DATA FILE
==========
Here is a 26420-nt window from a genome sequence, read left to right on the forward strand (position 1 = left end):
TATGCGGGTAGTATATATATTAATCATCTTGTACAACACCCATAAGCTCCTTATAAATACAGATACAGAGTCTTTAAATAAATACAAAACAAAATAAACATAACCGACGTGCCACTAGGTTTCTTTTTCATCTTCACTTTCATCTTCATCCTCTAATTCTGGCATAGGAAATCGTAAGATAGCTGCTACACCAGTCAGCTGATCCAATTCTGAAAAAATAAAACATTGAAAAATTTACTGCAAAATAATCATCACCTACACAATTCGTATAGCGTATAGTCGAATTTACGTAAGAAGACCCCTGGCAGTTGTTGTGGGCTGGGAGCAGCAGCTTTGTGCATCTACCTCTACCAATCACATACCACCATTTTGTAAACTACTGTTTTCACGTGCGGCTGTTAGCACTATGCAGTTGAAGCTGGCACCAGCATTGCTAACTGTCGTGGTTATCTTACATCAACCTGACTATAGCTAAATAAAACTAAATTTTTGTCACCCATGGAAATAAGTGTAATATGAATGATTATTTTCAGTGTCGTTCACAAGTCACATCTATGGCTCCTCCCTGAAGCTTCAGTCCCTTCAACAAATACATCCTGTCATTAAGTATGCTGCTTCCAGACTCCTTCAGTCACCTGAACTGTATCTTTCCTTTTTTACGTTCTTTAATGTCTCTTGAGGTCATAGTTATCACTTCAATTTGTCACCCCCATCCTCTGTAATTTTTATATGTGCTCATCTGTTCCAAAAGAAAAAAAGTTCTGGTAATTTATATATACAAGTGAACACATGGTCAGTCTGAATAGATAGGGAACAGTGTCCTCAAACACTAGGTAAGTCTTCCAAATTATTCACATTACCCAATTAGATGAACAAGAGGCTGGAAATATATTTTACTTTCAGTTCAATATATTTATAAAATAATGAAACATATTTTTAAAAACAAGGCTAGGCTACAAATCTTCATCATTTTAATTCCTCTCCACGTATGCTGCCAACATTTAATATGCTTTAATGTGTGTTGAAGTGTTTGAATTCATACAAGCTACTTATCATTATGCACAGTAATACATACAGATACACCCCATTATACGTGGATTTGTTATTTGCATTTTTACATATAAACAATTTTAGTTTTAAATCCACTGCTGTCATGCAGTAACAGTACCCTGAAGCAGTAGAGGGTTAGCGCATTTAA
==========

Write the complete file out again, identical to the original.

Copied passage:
Here is a 26420-nt window from a genome sequence, read left to right on the forward strand (position 1 = left end):
TATGCGGGTAGTATATATATTAATCATCTTGTACAACACCCATAAGCTCCTTATAAATACAGATACAGAGTCTTTAAATAAATACAAAACAAAATAAACATAACCGACGTGCCACTAGGTTTCTTTTTCATCTTCACTTTCATCTTCATCCTCTAATTCTGGCATAGGAAATCGTAAGATAGCTGCTACACCAGTCAGCTGATCCAATTCTGAAAAAATAAAACATTGAAAAATTTACTGCAAAATAATCATCACCTACACAATTCGTATAGCGTATAGTCGAATTTACGTAAGAAGACCCCTGGCAGTTGTTGTGGGCTGGGAGCAGCAGCTTTGTGCATCTACCTCTACCAATCACATACCACCATTTTGTAAACTACTGTTTTCACGTGCGGCTGTTAGCACTATGCAGTTGAAGCTGGCACCAGCATTGCTAACTGTCGTGGTTATCTTACATCAACCTGACTATAGCTAAATAAAACTAAATTTTTGTCACCCATGGAAATAAGTGTAATATGAATGATTATTTTCAGTGTCGTTCACAAGTCACATCTATGGCTCCTCCCTGAAGCTTCAGTCCCTTCAACAAATACATCCTGTCATTAAGTATGCTGCTTCCAGACTCCTTCAGTCACCTGAACTGTATCTTTCCTTTTTTACGTTCTTTAATGTCTCTTGAGGTCATAGTTATCACTTCAATTTGTCACCCCCATCCTCTGTAATTTTTATATGTGCTCATCTGTTCCAAAAGAAAAAAAGTTCTGGTAATTTATATATACAAGTGAACACATGGTCAGTCTGAATAGATAGGGAACAGTGTCCTCAAACACTAGGTAAGTCTTCCAAATTATTCACATTACCCAATTAGATGAACAAGAGGCTGGAAATATATTTTACTTTCAGTTCAATATATTTATAAAATAATGAAACATATTTTTAAAAACAAGGCTAGGCTACAAATCTTCATCATTTTAATTCCTCTCCACGTATGCTGCCAACATTTAATATGCTTTAATGTGTGTTGAAGTGTTTGAATTCATACAAGCTACTTATCATTATGCACAGTAATACATACAGATACACCCCATTATACGTGGATTTGTTATTTGCATTTTTACATATAAACAATTTTAGTTTTAAATCCACTGCTGTCATGCAGTAACAGTACCCTGAAGCAGTAGAGGGTTAGCGCATTTAA